Freemans is a pretty classic NYC brunch place. Most people have heard of and have been to it. It’s tucked into a tiny alley that takes you away from the hustle and bustle of city life.

The food is American comfort food. I’ve been here twice and my impressions both times were that they do all their food well. There’s nothing fancy or spectacular. The vibe is very much simple and rustic, just like how Gordon Ramsay would like it. Pictured here is the Skillet Eggs, Bacon, Spinach and Gruyere with buttered sourdough toast ($12) that I ordered. Portions are adequate, neither stingy nor doggy-bag worthy. My skillet eggs were runny and creamy, coating the bacon and spinach with a layer of yolky goodness.  Continue reading Freemans for Brunch

Balthazar, a NYC Classic for Brunch

Balthazar
80 Spring St
(between Crosby St & Broadway)
New York, NY 10012

The first time I came to NYC as an “adult,” I was a college sophomore rebelliously skipping Friday classes to make the 5-hour trek to the big city. The only meal I distinctly remember having was at Balthazar. We went for dinner and I remember it feeling super NYC… busy, trendy, with a hint of stuffiness. I hadn’t returned since…until Y.N. invited me to join her and L.N. for brunch. LAW and I decided to go for the bread (they have a bakery next door known for its baguettes) and for the company, of course.


Y.N. read my mind and asked if we could share the bread basket ($21.00). L.N. was on the same page and had apparently already asked for a bread basket… on the house. L.N. manages a number of restaurants in NYC, including Dos Caminos (which I need to check out), so he has the hook-ups. For a bakery that supplies so much bread to numerous restaurants and cafes in Manhattan, I expected more from Balthazar’s bread basket. It wasn’t bad. The croissant was buttery and light. The pecan sticky bun was fresh and properly glazed. The golden raisin walnut bread was dense and flavorful. But nothing stood out… the breads weren’t particularly moist, chewy, soft, or crusty. The bread wasn’t hot or cold. It was room temperature. Really nothing to write home about. Continue reading Balthazar, a NYC Classic for Brunch

Rosa Mexicano kicks off their Flavors of Mexico series with a new Desayuno menu – officially launching tomorrow!

Rosa MexicanoRosa Mexicano
9 E 18th St
(between 5th Ave & Broadway)
New York, NY 10003

Rosa Mexicano
Thanks to M.B., I was lucky enough to be invited to sample Rosa Mexicano’s new brunch and late night menu to be offered from February 23rd to March 10th (starts tomorrow!). I stepped out of work for about an hour and a half on a Tuesday morning and started off the day with a shot of tequila. Rosa Mexicano skips coffee.

Rosa Mexicano
I was then offered a chaser, a Chilled Horchata de Coco, which is a classic Mexican beverage made from pressed rice milk infused with coconut. The smooth and creamy flavor of coconut soothed my stomach from the tequila and prepared me for the rest of my meal. The aftertaste was subtly of sweet rice. Mr. Howard Greenstone, president and CEO of Rosa Mexicano, explained to us that they chose to add more sugar than typically added in traditional horchatas to better suit the palate of Americans. I appreciated his honesty. Truly. One of my pet peeves is when Chinese restaurants that clearly know they are not making Chinese food, market their food as “authentic.” There’s nothing wrong with a good regional twist.  Continue reading Rosa Mexicano kicks off their Flavors of Mexico series with a new Desayuno menu – officially launching tomorrow!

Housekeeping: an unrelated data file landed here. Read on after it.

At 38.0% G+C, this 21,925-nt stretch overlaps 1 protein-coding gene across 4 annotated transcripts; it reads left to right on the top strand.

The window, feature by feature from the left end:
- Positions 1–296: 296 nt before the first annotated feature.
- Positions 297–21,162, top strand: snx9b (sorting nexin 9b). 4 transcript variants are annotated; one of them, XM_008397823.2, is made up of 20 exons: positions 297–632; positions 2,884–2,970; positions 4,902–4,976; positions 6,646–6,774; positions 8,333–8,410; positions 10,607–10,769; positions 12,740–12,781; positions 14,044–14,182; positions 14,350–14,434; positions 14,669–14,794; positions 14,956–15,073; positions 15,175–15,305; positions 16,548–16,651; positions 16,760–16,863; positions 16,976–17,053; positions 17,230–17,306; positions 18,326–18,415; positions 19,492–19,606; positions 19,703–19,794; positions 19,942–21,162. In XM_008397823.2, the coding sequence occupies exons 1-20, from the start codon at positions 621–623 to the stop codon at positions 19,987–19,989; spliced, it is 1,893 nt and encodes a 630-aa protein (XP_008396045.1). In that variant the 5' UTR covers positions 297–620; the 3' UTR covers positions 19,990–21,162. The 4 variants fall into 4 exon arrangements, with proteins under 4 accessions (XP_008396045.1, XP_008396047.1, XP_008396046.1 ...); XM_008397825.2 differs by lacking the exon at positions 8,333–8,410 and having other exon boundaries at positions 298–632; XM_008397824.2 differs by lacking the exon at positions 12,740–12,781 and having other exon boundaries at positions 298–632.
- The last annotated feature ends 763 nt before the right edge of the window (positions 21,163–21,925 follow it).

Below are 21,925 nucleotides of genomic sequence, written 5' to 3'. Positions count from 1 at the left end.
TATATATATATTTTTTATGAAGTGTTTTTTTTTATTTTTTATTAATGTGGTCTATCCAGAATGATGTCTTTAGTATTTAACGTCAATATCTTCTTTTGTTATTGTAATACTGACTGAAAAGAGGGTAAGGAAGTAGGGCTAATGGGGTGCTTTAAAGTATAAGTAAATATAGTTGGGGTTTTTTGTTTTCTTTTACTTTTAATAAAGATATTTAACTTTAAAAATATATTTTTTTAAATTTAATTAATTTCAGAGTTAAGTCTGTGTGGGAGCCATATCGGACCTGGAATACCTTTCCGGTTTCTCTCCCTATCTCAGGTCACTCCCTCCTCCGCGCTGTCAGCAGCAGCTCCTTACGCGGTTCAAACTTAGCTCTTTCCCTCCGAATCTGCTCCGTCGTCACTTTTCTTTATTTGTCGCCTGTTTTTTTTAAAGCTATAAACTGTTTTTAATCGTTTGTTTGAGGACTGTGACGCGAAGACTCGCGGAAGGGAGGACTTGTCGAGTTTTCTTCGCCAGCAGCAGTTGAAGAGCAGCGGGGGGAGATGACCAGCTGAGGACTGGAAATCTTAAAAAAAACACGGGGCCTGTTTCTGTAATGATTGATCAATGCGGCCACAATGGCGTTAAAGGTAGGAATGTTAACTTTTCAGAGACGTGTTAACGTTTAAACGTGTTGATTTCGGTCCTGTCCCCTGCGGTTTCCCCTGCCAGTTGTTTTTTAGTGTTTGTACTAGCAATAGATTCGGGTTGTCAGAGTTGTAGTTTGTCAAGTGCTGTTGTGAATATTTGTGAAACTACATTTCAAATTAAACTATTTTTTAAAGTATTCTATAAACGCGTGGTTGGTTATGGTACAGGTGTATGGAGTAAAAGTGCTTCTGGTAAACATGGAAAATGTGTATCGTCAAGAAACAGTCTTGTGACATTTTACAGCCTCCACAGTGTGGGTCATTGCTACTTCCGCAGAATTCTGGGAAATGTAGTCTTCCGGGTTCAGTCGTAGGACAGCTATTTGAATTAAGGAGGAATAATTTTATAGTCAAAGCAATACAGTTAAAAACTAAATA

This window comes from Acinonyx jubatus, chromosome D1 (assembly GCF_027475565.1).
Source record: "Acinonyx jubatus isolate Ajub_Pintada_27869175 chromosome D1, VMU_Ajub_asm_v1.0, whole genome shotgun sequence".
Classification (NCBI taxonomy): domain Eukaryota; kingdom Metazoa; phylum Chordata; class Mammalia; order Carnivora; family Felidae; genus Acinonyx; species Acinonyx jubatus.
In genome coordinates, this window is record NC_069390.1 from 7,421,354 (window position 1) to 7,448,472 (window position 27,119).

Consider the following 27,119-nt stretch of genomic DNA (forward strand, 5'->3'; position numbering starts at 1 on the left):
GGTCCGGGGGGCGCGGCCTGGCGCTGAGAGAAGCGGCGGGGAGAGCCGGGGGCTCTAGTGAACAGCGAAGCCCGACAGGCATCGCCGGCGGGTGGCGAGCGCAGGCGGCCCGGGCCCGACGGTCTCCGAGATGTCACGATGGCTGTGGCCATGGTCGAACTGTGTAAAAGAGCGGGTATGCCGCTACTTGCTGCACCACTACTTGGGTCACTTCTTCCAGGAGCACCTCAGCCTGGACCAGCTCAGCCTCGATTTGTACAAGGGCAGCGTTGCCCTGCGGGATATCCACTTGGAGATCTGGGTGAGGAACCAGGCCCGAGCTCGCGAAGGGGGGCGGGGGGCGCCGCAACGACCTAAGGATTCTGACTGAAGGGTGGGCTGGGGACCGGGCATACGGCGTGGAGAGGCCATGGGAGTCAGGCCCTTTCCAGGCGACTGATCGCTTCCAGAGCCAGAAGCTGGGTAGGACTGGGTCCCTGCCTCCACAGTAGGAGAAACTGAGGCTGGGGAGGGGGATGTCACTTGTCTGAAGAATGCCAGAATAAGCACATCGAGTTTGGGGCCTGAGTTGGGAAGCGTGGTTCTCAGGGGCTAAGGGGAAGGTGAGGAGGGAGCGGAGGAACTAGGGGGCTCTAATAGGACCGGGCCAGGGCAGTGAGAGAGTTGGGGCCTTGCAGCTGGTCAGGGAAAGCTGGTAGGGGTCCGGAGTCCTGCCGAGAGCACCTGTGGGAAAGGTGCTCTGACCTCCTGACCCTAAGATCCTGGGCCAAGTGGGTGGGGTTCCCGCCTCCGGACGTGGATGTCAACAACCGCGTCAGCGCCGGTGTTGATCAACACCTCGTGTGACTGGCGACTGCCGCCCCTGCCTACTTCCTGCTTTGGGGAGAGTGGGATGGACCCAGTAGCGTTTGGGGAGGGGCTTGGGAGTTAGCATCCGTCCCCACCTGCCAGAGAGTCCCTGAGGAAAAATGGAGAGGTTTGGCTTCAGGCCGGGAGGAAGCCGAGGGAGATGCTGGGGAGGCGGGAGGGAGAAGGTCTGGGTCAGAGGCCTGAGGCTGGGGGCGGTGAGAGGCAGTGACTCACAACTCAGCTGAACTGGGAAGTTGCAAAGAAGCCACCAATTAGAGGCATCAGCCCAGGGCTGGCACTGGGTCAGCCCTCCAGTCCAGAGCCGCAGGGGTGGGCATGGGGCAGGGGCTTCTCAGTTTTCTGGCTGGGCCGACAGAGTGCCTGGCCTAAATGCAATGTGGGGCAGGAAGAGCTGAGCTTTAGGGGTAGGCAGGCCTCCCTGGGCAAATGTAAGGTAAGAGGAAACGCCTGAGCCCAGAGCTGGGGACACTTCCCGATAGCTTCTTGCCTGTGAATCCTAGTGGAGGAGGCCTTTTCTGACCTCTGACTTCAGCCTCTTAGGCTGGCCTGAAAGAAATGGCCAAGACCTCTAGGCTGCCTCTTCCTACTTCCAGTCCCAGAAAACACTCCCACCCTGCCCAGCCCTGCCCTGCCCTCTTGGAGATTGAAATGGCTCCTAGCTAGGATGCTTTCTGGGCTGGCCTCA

Cafe Gitane, French and Moroccan Brunch

Cafe GitaneCafe Gitane
242 Mott St
(between Houston St & Prince St)
New York, NY 10012

V.P. told me this is her favorite restaurant in the city. I find that few people in New York can come up with a singular favorite place so I figured I had to check it out. There are two locations, one in the Jane Hotel in the West Village and another in Nolita. While waiting for a seat with D.C. and M.X., I saw a waitress walk past with a delicious deep jungle green colored beverage. She saw the way I looked at it and said, “It’s the cucumber juice. You have to get it.” And so I did ($4.50). The juice was surprisingly lightly carbonated and almost a little fermented tasting… like kombucha. Don’t know how I feel about it though it did taste refreshing. The menu also boasts a number of yummy sounding teas, such as Iced Mint Tea and Turkish Green Tea. Things to try next time.

Cafe Gitane
M.X. ordered the Brie with Apple ($7.25) which came with a toasty warm piece of rosemary foccacia. Brie was just okay. Slightly hard for a brie and a little blander than most. Particularly compared to the brie I had in France which was hyper sharp. Unlike the brie, the apples were way too soft. They were almost mushy like apple sauce. I expected a crisp, sweet and tart apple, like a Fuji or a Gala, to go with the brie. The bread was good.

Cafe Gitane
D.C. was lame and had eaten with his other friends already so just had a Blueberry and Almond Friand ($4.00). A friand is a small french cake made with almond flour and eggs. I didn’t get to try it but D.C. seemed to enjoy it…

Cafe Gitane    Cafe Gitane
This was the “must-have” item on the menu: the Avocado Toast with lemon juice, olive oil, and chili flakes on seven grain toast ($7.25). Like many people before me, I agree that the toast is way overpriced. I make this all the time at home, especially when avocados are in season. Yes, it was creamy and delicious with a slight acidity and kick. Yes, the bread was thick, sturdy but soft, and deliciously toasted. But $7.25 for toast is hard to justify.

Continue reading Cafe Gitane, French and Moroccan Brunch